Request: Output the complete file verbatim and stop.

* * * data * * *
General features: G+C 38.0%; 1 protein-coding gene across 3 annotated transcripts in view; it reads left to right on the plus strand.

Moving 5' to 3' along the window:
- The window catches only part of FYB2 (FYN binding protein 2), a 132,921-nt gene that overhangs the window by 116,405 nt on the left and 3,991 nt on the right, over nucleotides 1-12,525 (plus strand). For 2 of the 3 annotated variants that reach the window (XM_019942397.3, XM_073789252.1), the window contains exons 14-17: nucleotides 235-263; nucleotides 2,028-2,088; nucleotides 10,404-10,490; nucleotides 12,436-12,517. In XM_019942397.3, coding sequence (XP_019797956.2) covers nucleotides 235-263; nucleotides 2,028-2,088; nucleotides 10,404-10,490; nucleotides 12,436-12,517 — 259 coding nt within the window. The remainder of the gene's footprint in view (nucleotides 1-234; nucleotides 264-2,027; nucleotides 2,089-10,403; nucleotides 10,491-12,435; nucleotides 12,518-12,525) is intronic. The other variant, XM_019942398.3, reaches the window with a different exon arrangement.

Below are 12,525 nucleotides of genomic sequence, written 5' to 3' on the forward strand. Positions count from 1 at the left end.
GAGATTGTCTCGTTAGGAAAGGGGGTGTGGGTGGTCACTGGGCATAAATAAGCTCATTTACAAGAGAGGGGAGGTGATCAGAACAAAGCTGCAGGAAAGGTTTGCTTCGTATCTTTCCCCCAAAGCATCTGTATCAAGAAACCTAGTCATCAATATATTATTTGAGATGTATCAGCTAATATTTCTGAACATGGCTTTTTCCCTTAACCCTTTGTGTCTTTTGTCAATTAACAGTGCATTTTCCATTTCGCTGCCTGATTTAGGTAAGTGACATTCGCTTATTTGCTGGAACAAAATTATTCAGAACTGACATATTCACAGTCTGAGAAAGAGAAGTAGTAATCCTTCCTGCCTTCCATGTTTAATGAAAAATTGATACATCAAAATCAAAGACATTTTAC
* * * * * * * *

General features: G+C 38.0%; 1 protein-coding gene across 3 annotated transcripts in view; it reads left to right on the plus strand.

Moving 5' to 3' along the window:
- The window catches only part of FYB2 (FYN binding protein 2), a 132,921-nt gene that overhangs the window by 116,405 nt on the left and 3,991 nt on the right, over nucleotides 1-12,525 (plus strand). For 2 of the 3 annotated variants that reach the window (XM_019942397.3, XM_073789252.1), the window contains exons 14-17: nucleotides 235-263; nucleotides 2,028-2,088; nucleotides 10,404-10,490; nucleotides 12,436-12,517. In XM_019942397.3, coding sequence (XP_019797956.2) covers nucleotides 235-263; nucleotides 2,028-2,088; nucleotides 10,404-10,490; nucleotides 12,436-12,517 — 259 coding nt within the window. The remainder of the gene's footprint in view (nucleotides 1-234; nucleotides 264-2,027; nucleotides 2,089-10,403; nucleotides 10,491-12,435; nucleotides 12,518-12,525) is intronic. The other variant, XM_019942398.3, reaches the window with a different exon arrangement.

Below are 12,525 nucleotides of genomic sequence, written 5' to 3' on the forward strand. Positions count from 1 at the left end.
GAGATTGTCTCGTTAGGAAAGGGGGTGTGGGTGGTCACTGGGCATAAATAAGCTCATTTACAAGAGAGGGGAGGTGATCAGAACAAAGCTGCAGGAAAGGTTTGCTTCGTATCTTTCCCCCAAAGCATCTGTATCAAGAAACCTAGTCATCAATATATTATTTGAGATGTATCAGCTAATATTTCTGAACATGGCTTTTTCCCTTAACCCTTTGTGTCTTTTGTCAATTAACAGTGCATTTTCCATTTCGCTGCCTGATTTAGGTAAGTGACATTCGCTTATTTGCTGGAACAAAATTATTCAGAACTGACATATTCACAGTCTGAGAAAGAGAAGTAGTAATCCTTCCTGCCTTCCATGTTTAATGAAAAATTGATACATCAAAATCAAAGACATTTTAC